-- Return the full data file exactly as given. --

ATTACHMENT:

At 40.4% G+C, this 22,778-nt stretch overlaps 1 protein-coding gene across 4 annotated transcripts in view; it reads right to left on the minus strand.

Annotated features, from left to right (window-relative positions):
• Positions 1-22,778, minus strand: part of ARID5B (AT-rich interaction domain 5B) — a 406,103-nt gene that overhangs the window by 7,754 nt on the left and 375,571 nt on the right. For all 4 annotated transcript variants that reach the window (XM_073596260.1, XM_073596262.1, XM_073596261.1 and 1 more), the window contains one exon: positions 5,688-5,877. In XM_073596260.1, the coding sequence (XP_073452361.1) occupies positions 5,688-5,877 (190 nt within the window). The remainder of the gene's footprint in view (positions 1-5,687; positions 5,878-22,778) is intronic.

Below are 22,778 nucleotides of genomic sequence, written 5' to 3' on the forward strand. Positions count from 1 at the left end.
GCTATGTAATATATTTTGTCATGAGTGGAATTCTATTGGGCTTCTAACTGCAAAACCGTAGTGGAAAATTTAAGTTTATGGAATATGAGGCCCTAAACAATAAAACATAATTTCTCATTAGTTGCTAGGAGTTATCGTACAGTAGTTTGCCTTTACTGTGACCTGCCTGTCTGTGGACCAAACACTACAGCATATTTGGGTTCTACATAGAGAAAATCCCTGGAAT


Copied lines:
At 40.4% G+C, this 22,778-nt stretch overlaps 1 protein-coding gene across 4 annotated transcripts in view; it reads right to left on the minus strand.

Annotated features, from left to right (window-relative positions):
• Positions 1-22,778, minus strand: part of ARID5B (AT-rich interaction domain 5B) — a 406,103-nt gene that overhangs the window by 7,754 nt on the left and 375,571 nt on the right. For all 4 annotated transcript variants that reach the window (XM_073596260.1, XM_073596262.1, XM_073596261.1 and 1 more), the window contains one exon: positions 5,688-5,877. In XM_073596260.1, the coding sequence (XP_073452361.1) occupies positions 5,688-5,877 (190 nt within the window). The remainder of the gene's footprint in view (positions 1-5,687; positions 5,878-22,778) is intronic.

Below are 22,778 nucleotides of genomic sequence, written 5' to 3' on the forward strand. Positions count from 1 at the left end.
GCTATGTAATATATTTTGTCATGAGTGGAATTCTATTGGGCTTCTAACTGCAAAACCGTAGTGGAAAATTTAAGTTTATGGAATATGAGGCCCTAAACAATAAAACATAATTTCTCATTAGTTGCTAGGAGTTATCGTACAGTAGTTTGCCTTTACTGTGACCTGCCTGTCTGTGGACCAAACACTACAGCATATTTGGGTTCTACATAGAGAAAATCCCTGGAAT